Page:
CD28 Blockade Ex Vivo Induces Alloantigen-Specific Immune Tolerance but Preserves T-Cell Pathogen Reactivity - Archive ouverte HAL Access content directly
Journal Articles Frontiers in Immunology Year : 2017

CD28 Blockade Ex Vivo Induces Alloantigen-Specific Immune Tolerance but Preserves T-Cell Pathogen Reactivity

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Abstract

Donor T-cells contribute to reconstitution of protective immunity after allogeneic hematopoietic stem cell transplantation (HSCT) but must acquire specific tolerance against recipient alloantigens to avoid life-threatening graft-versus-host disease (GvHD). Systemic immunosuppressive drugs may abrogate severe GvHD, but this also impedes memory responses to invading pathogens. Here, we tested whether ex vivo blockade of CD28 co-stimulation can enable selective T-cell tolerization to alloantigens by facilitating CD80/86-cytotoxic T-lymphocyte-associated protein 4 (CTLA-4) signaling. Treatment of human allogeneic dendritic cell/T-cell co-cultures with a human CD28 blocking antibody fragment (α-huCD28) significantly abrogated subsequent allospecific immune responses, seen by decreased T-cell proliferation and of type 1 cytokine (IFN-γ and IL-2) expression. Allo-tolerization persisted after discontinuation of CD28 blockade and secondary alloantigen stimulation, as confirmed by enhanced CTLA-4 and PD-1 immune checkpoint signaling. However, T-cells retained reactivity to pathogens, supported by clonotyping of neo-primed and cross-reactive T-cells specific for Candida albicans or third-party antigens using deep sequencing analysis. In an MHC-mismatched murine model, we tolerized C57BL/6 T-cells by ex vivo exposure to a murine single chain Fv specific for CD28 (α-muCD28). Infusion of these cells, after α-muCD28 washout, into bone marrow-transplanted BALB/c mice caused allo-tolerance and did not induce GvHD-associated hepatic pathology. We conclude that selective CD28 blockade ex vivo can allow the generation of stably allo-tolerized T-cells that in turn do not induce graft-versus-host reactions while maintaining pathogen reactivity. Hence, CD28 co-stimulation blockade of donor T-cells may be a useful therapeutic approach to support the immune system after HSCT.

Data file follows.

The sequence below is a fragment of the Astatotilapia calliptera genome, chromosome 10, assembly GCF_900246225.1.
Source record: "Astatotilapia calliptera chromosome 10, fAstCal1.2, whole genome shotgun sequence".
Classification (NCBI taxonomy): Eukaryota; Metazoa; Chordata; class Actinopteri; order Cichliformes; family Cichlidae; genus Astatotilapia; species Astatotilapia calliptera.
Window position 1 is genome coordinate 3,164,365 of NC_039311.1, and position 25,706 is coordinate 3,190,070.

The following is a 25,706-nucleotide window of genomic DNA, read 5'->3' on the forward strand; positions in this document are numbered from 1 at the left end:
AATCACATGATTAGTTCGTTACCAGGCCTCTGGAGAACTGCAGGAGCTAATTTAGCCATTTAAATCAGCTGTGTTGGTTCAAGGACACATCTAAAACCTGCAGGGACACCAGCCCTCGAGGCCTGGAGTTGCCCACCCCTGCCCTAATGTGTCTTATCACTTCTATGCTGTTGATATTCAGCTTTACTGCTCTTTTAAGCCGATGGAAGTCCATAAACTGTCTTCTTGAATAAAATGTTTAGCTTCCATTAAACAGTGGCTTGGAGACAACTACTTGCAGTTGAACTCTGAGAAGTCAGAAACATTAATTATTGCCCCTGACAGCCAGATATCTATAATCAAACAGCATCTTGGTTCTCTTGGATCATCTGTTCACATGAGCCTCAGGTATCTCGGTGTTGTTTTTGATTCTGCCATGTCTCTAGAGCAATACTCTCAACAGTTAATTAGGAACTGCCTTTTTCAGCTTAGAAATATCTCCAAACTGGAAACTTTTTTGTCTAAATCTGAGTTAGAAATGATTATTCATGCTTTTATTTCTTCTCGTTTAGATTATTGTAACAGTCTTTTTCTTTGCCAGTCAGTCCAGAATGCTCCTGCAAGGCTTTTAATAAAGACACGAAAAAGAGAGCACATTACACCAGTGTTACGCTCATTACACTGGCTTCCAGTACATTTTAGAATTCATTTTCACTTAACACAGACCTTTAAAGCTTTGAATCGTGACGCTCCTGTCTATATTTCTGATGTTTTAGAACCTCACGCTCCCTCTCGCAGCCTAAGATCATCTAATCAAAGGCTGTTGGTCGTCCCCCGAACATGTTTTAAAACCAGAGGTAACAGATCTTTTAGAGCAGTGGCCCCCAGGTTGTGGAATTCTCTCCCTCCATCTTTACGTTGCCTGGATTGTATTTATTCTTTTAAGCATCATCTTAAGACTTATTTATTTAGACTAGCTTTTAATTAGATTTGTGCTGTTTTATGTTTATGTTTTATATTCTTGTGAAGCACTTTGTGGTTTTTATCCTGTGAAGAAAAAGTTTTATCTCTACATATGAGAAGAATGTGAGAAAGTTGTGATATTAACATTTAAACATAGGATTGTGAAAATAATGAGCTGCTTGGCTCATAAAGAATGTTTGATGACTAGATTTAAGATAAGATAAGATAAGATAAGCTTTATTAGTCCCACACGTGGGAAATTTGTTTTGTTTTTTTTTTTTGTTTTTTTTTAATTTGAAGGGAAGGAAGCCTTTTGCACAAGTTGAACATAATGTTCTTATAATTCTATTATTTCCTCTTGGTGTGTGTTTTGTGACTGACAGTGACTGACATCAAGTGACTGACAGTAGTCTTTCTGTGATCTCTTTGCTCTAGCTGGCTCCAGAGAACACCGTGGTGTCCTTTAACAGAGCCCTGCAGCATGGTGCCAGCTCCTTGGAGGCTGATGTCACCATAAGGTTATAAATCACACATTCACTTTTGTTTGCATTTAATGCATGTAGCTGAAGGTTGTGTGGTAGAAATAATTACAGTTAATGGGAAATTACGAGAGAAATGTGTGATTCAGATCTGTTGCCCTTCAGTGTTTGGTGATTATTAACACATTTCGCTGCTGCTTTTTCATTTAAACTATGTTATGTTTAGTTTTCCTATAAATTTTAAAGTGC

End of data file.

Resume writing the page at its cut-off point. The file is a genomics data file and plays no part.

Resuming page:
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inserm-02154949 , version 1 (13-06-2019)

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Barbara Dillinger, Sarah Ahmadi-Erber, Klara Soukup, Angela Halfmann, Silke Schrom, et al.. CD28 Blockade Ex Vivo Induces Alloantigen-Specific Immune Tolerance but Preserves T-Cell Pathogen Reactivity. Frontiers in Immunology, 2017, 8, ⟨10.3389/fimmu.2017.01152⟩. ⟨inserm-02154949⟩
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